Pep Talk from Marie LuHey Wrimos,
You’re past the halfway mark. Thanksgiving is right around the corner, and you can see the faintest glimmer of light at the end of the tunnel. But you can barely breathe. Your brain feels sore. Things might be getting a little rough, right?
I’m not going to give you inspirational words. I’m not going to tell you how hard it is to be a writer or how courageous you are to be doing this (which you are, by the way, didn’t you know that already?). You don’t have time for all that—you’re trying to finish a novel! Today, I’m going to give you some practical tips on how to make it through the third week. The dark swamp. The mines of writer’s block.
Pull your favorite, tattered, dog-eared book off the shelves. Find a chapter that leaves you breathless. Start typing it out in a new document, word for word. Don’t just type blindly; think about what you’re writing. For me, something about this exercise helps me see the genius in the other writer’s storytelling, and will stimulate my own writing and thoughts. Be careful, of course, that you don’t end up plagiarizing it right into your novel… but there’s something to be said for drawing inspiration from another.
Write a long list of all your characters. Then, start drawing random lines connecting random characters to each other. Don’t think—just connect. Afterward, look down at your page. Try to figure out a connection between each of the two random characters you just linked—something scandalous, maybe, or something sweet. Something three-dimensional and unexpected. Some explosive scene that throws the two together.
Turn to a different creative venture. This is the point in NaNoWriMo when you start feeling exhausted, which makes you lazy, which makes your storytelling lazy. Words might not be inspiring you anymore. So turn to writing’s creative cousins. Art. Music. Games. And so on. I personally will draw my characters. You can do the same, even if you don’t usually draw or you don’t want to draw your characters. Take 10 minutes and make a map of your world, even if you’re writing contemporary. Where’s the post office? What’s the layout of this house? What places do your characters love to visit? Draw a random box in the corner. Make that a secret/forbidden/abandoned place. A love hotel. A bar with a hidden basement.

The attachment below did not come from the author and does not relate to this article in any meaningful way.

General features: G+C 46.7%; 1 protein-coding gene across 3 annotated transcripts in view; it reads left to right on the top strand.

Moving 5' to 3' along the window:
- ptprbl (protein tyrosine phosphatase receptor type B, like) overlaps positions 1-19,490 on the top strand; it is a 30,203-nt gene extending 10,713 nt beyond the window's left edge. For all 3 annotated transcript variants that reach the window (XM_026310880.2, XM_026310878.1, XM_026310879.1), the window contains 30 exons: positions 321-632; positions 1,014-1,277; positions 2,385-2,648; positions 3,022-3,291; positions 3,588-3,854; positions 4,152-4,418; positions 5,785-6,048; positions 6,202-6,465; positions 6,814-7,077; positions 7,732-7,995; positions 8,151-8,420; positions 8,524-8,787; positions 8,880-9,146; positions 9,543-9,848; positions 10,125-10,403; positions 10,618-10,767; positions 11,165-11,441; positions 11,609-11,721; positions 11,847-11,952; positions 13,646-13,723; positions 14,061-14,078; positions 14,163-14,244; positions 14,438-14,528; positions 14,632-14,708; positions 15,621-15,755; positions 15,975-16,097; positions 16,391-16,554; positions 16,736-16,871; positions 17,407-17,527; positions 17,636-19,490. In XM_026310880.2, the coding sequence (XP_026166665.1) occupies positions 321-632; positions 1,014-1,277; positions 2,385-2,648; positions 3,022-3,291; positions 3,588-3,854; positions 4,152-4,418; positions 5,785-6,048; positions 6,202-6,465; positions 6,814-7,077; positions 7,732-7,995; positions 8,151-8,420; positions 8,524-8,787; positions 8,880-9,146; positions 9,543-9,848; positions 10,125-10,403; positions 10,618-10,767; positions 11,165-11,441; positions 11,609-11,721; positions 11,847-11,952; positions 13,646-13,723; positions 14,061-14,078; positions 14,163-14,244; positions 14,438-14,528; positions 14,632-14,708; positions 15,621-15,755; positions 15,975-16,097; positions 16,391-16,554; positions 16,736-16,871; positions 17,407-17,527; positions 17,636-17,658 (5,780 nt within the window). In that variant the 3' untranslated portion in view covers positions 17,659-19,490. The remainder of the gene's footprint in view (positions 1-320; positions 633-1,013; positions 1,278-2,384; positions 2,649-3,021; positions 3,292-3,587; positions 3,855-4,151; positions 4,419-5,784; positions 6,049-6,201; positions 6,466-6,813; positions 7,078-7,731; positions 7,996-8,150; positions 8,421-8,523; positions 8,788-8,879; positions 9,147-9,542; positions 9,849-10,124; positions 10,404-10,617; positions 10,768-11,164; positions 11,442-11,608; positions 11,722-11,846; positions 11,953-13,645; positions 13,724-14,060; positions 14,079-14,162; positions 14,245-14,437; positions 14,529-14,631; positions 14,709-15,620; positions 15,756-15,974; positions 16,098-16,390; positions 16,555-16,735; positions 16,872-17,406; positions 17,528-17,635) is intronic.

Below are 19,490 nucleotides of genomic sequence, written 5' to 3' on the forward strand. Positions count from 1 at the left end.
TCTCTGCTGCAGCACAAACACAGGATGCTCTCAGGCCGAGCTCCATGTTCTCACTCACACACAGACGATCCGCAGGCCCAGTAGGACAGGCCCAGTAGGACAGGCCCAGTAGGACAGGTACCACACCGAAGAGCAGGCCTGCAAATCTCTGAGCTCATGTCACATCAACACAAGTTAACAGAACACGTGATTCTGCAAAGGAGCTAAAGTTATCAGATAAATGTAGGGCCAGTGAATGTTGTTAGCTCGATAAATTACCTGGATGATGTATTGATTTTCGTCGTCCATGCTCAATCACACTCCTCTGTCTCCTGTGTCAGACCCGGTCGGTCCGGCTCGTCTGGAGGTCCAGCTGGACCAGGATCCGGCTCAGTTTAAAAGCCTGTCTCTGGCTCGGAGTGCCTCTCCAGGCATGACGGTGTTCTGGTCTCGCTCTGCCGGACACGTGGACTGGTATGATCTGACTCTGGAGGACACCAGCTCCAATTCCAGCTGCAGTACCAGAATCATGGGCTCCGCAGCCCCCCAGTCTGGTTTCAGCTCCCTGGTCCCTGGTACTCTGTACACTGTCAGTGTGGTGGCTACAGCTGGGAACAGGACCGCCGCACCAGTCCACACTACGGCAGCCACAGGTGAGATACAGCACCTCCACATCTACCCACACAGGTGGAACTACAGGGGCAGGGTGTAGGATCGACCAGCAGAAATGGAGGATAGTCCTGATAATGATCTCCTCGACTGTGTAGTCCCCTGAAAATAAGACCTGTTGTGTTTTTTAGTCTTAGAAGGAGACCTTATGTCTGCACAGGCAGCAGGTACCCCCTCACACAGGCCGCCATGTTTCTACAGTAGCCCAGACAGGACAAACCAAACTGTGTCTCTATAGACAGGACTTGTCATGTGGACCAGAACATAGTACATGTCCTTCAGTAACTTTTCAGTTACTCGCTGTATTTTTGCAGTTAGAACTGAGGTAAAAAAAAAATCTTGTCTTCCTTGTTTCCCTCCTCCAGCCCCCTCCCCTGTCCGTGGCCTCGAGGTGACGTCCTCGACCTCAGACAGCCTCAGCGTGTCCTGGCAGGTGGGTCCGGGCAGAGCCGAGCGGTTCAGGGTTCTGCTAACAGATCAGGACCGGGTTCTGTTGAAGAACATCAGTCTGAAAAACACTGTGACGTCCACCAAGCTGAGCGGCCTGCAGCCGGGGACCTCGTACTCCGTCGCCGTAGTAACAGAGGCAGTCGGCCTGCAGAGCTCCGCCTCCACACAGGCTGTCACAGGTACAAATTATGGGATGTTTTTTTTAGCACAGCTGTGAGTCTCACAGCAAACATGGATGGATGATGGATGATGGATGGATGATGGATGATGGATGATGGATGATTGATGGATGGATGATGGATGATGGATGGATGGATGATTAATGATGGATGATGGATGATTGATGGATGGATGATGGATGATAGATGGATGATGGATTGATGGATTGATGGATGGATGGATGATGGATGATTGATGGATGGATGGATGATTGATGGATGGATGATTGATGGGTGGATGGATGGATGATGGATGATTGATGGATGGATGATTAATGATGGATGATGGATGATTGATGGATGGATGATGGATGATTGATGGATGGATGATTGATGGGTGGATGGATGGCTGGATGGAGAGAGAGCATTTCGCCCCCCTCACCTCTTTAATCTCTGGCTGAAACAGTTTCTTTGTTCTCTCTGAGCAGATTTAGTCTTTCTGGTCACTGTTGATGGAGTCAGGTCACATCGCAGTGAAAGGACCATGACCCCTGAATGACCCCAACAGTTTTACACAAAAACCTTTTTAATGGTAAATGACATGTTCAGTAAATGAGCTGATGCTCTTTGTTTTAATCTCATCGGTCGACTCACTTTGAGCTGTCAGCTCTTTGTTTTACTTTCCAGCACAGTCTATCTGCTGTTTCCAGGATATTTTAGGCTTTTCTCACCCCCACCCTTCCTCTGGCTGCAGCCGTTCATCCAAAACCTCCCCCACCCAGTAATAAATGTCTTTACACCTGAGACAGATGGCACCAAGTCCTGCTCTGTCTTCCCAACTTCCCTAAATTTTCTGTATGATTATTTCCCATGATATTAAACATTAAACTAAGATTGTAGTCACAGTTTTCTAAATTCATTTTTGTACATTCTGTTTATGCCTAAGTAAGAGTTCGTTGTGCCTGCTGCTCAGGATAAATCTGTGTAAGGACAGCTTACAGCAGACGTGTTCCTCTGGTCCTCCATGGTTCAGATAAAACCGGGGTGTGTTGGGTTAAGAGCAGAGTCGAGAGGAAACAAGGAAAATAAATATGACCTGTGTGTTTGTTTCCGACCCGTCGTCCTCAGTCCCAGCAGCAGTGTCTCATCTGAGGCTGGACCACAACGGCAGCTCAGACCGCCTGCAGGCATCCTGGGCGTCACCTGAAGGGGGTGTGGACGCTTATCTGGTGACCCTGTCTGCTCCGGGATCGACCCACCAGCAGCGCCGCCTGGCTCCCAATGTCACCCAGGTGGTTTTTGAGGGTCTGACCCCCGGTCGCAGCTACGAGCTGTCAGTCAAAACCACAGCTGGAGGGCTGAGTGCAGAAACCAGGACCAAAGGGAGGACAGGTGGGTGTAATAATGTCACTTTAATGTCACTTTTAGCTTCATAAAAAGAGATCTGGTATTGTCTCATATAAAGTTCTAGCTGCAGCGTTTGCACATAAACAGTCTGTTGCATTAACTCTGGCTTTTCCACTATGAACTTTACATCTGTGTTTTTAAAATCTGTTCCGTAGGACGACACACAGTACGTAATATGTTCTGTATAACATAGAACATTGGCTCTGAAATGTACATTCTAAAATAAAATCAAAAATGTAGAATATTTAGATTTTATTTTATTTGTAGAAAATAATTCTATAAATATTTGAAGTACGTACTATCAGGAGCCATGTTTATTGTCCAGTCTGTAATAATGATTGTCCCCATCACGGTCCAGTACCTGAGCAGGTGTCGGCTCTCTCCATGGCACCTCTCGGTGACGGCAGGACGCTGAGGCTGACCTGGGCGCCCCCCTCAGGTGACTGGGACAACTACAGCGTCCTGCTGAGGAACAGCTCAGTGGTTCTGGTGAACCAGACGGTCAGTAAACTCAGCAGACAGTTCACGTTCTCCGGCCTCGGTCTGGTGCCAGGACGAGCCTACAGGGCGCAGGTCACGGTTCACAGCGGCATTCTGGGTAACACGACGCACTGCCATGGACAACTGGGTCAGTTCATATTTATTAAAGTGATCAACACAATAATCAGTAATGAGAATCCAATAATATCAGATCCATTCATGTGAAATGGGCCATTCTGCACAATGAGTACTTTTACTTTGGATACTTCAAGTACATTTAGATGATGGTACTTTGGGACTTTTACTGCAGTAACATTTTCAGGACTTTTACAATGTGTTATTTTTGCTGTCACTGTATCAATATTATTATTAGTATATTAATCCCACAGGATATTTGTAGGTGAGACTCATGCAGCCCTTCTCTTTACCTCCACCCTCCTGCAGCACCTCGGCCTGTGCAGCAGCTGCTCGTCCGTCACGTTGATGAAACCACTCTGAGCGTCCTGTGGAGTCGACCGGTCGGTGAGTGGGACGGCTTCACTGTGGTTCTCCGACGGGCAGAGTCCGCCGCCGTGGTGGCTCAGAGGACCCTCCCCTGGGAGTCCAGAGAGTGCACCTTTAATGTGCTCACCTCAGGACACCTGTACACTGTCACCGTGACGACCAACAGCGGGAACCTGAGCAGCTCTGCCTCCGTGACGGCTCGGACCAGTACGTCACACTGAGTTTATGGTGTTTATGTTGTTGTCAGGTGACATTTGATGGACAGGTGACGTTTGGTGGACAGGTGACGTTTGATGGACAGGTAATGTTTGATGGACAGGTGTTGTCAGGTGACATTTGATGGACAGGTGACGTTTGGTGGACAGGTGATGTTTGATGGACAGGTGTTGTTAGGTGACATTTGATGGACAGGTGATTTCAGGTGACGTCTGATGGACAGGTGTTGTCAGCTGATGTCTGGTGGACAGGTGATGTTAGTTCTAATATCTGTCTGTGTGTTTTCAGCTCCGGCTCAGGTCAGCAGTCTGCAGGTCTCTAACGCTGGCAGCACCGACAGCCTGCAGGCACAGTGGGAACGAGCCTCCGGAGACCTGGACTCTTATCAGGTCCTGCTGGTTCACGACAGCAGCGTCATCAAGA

Turn to music: make a playlist of music that matches the mood of your story. Don’t just play it back, either—plug in some good headphones, close your eyes, sit back, crank the volume, and get lost. Play the scenes of your story out in your head. Imagine the lyrics matching your story. Listen to the story arc inherent in the song. Go to where your characters are. Somewhere in the darkness, you might see the spark of a scene.
Of course, none of this can trump the ultimate, time-worn advice:
Just Keep Going.
Write an entire monologue with your main character if you have to. Spend a chapter just exploring the life story of an antagonist. Write a scene with nothing but dialogue between your hero and your villain. Write a steamy love scene between your favorite couple. They don’t have to be scenes in chronological order. They don’t even have to end up in your book. But they will help you to keep going.
So keep going. You’re almost there. Just a little more. You are stubborn. You are exhausted. You are determined. You are a Writer.